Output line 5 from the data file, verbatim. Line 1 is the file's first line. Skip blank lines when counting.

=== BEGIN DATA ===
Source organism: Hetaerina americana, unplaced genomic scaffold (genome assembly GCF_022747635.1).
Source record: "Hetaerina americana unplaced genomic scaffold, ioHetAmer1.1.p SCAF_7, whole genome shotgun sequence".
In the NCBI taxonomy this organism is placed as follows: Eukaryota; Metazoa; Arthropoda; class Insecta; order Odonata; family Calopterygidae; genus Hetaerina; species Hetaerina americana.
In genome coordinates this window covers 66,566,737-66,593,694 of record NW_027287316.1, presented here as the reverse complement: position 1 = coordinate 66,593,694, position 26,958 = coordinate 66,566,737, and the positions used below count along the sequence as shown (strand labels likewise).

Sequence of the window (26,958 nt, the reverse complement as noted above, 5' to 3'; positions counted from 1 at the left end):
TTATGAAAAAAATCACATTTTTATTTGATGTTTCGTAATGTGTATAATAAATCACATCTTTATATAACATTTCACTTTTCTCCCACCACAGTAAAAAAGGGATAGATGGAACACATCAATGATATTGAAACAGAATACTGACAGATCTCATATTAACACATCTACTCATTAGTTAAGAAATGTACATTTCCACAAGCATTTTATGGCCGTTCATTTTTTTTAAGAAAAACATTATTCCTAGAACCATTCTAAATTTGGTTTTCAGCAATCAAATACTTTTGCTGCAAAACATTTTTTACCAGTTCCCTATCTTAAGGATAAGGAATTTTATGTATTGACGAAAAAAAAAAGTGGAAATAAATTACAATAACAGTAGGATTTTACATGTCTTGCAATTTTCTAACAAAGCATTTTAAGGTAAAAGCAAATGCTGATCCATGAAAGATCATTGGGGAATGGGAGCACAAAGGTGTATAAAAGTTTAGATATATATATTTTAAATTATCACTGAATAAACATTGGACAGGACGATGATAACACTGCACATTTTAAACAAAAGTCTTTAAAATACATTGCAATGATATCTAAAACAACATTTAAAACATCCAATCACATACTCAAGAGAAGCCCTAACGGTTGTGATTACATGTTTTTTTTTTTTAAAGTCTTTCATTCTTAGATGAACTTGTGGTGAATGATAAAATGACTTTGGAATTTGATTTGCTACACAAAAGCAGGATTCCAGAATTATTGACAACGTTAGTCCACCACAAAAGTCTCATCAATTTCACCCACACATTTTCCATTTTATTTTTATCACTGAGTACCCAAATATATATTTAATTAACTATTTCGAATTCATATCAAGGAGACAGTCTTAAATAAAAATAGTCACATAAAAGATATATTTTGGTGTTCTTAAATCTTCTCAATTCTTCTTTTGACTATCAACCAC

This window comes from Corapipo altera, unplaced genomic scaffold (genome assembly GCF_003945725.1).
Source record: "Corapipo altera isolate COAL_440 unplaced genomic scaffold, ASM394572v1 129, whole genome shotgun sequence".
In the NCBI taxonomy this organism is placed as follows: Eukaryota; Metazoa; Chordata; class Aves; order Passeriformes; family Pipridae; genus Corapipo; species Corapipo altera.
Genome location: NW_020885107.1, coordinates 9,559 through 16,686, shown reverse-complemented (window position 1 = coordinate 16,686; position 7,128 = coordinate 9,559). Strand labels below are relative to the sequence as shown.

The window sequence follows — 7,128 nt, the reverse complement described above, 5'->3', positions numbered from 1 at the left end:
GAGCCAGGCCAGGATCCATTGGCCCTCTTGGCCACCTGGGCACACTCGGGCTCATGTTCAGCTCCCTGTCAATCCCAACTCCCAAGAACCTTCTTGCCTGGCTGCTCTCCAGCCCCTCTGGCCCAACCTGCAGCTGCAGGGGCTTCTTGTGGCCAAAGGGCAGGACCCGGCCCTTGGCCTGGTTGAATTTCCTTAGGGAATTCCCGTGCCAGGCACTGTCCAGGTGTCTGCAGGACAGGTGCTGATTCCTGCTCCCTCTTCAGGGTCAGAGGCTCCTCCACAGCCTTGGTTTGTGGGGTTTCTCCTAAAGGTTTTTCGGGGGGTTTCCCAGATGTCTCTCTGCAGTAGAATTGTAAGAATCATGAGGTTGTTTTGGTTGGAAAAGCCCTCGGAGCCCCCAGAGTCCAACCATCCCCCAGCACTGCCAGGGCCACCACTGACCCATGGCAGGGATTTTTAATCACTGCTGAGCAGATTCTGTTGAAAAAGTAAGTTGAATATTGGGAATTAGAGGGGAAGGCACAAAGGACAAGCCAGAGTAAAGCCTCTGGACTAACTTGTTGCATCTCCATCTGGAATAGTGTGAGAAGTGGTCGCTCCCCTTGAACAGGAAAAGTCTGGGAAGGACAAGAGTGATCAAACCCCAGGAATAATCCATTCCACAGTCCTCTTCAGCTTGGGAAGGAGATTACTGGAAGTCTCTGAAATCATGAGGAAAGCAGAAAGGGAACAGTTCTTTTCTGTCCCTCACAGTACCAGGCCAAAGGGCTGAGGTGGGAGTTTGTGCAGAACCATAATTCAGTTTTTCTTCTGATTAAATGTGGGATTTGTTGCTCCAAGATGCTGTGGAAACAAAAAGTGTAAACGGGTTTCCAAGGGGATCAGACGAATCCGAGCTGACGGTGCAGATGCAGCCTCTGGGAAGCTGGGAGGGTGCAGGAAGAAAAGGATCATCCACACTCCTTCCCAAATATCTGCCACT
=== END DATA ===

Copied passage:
Sequence of the window (26,958 nt, the reverse complement as noted above, 5' to 3'; positions counted from 1 at the left end):